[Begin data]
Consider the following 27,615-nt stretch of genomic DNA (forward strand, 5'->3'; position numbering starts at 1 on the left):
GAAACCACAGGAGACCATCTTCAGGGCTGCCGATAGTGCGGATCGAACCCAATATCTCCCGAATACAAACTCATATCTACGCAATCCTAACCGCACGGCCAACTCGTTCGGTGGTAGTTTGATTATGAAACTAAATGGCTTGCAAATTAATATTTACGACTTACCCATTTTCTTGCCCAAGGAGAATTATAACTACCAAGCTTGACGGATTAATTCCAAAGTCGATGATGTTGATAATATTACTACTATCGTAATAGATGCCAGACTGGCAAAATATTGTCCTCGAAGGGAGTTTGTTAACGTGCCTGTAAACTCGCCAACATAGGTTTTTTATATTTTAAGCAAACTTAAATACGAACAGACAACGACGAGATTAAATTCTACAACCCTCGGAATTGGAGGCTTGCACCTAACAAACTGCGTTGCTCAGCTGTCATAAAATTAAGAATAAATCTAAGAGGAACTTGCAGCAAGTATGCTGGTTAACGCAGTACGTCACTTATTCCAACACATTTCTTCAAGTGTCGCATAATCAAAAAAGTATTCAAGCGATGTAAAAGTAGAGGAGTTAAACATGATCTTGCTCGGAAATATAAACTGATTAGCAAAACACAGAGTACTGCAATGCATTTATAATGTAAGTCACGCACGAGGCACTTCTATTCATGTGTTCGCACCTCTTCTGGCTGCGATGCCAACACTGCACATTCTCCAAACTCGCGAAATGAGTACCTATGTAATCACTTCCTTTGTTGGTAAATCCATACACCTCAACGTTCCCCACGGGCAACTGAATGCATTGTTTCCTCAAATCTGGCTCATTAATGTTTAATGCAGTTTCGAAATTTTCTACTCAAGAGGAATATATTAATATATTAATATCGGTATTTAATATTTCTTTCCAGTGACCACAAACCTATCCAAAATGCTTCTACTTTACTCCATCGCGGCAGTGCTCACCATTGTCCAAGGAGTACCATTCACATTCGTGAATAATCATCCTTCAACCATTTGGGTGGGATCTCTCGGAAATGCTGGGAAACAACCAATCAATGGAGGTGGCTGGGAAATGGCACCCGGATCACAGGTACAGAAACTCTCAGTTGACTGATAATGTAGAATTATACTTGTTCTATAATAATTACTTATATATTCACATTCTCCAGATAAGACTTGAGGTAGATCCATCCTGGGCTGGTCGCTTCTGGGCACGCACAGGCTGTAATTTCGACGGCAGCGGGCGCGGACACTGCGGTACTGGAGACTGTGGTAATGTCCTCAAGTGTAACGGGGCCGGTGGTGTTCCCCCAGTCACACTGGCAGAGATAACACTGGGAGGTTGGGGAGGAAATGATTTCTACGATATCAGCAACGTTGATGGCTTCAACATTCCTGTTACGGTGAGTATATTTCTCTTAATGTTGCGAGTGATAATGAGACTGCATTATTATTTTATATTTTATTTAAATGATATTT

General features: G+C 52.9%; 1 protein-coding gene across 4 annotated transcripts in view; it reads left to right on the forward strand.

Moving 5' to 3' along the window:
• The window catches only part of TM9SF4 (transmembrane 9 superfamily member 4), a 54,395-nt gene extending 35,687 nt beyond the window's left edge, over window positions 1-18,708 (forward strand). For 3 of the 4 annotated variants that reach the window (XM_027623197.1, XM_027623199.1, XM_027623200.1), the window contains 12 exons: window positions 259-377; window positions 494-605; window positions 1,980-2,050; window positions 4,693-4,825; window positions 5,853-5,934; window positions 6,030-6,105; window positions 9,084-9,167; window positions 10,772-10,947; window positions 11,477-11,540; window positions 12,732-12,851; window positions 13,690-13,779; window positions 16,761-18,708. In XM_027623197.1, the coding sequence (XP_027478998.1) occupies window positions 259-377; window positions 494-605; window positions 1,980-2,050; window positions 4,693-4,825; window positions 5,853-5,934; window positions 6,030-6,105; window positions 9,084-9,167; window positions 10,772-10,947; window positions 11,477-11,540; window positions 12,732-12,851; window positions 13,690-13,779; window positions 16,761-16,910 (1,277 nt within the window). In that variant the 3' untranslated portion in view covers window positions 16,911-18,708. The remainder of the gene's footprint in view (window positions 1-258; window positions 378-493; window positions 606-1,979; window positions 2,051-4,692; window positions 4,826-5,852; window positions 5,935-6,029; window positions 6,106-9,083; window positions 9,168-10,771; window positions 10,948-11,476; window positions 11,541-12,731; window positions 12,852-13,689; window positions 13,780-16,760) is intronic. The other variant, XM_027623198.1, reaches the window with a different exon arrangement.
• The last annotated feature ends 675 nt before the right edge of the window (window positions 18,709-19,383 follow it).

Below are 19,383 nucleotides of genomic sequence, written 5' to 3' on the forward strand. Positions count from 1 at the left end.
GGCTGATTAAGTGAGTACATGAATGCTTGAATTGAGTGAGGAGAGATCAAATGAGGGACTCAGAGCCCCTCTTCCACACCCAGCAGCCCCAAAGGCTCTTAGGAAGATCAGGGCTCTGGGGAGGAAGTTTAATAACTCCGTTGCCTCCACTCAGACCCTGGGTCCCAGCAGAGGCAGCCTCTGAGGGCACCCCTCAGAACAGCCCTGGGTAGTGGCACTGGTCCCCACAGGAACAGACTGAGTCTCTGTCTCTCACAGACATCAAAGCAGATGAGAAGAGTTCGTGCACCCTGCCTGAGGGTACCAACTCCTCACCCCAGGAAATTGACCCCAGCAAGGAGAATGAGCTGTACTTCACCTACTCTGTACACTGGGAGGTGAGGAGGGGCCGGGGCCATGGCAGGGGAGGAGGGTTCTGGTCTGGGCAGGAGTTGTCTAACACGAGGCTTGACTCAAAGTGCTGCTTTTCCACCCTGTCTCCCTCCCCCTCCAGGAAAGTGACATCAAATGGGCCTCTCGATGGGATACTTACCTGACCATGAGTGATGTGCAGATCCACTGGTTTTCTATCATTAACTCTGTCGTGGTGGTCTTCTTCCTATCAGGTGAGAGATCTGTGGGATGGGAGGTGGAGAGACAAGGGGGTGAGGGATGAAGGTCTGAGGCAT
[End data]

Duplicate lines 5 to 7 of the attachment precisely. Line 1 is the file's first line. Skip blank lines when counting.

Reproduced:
• The window catches only part of TM9SF4 (transmembrane 9 superfamily member 4), a 54,395-nt gene extending 35,687 nt beyond the window's left edge, over window positions 1-18,708 (forward strand). For 3 of the 4 annotated variants that reach the window (XM_027623197.1, XM_027623199.1, XM_027623200.1), the window contains 12 exons: window positions 259-377; window positions 494-605; window positions 1,980-2,050; window positions 4,693-4,825; window positions 5,853-5,934; window positions 6,030-6,105; window positions 9,084-9,167; window positions 10,772-10,947; window positions 11,477-11,540; window positions 12,732-12,851; window positions 13,690-13,779; window positions 16,761-18,708. In XM_027623197.1, the coding sequence (XP_027478998.1) occupies window positions 259-377; window positions 494-605; window positions 1,980-2,050; window positions 4,693-4,825; window positions 5,853-5,934; window positions 6,030-6,105; window positions 9,084-9,167; window positions 10,772-10,947; window positions 11,477-11,540; window positions 12,732-12,851; window positions 13,690-13,779; window positions 16,761-16,910 (1,277 nt within the window). In that variant the 3' untranslated portion in view covers window positions 16,911-18,708. The remainder of the gene's footprint in view (window positions 1-258; window positions 378-493; window positions 606-1,979; window positions 2,051-4,692; window positions 4,826-5,852; window positions 5,935-6,029; window positions 6,106-9,083; window positions 9,168-10,771; window positions 10,948-11,476; window positions 11,541-12,731; window positions 12,852-13,689; window positions 13,780-16,760) is intronic. The other variant, XM_027623198.1, reaches the window with a different exon arrangement.
• The last annotated feature ends 675 nt before the right edge of the window (window positions 18,709-19,383 follow it).

Below are 19,383 nucleotides of genomic sequence, written 5' to 3' on the forward strand. Positions count from 1 at the left end.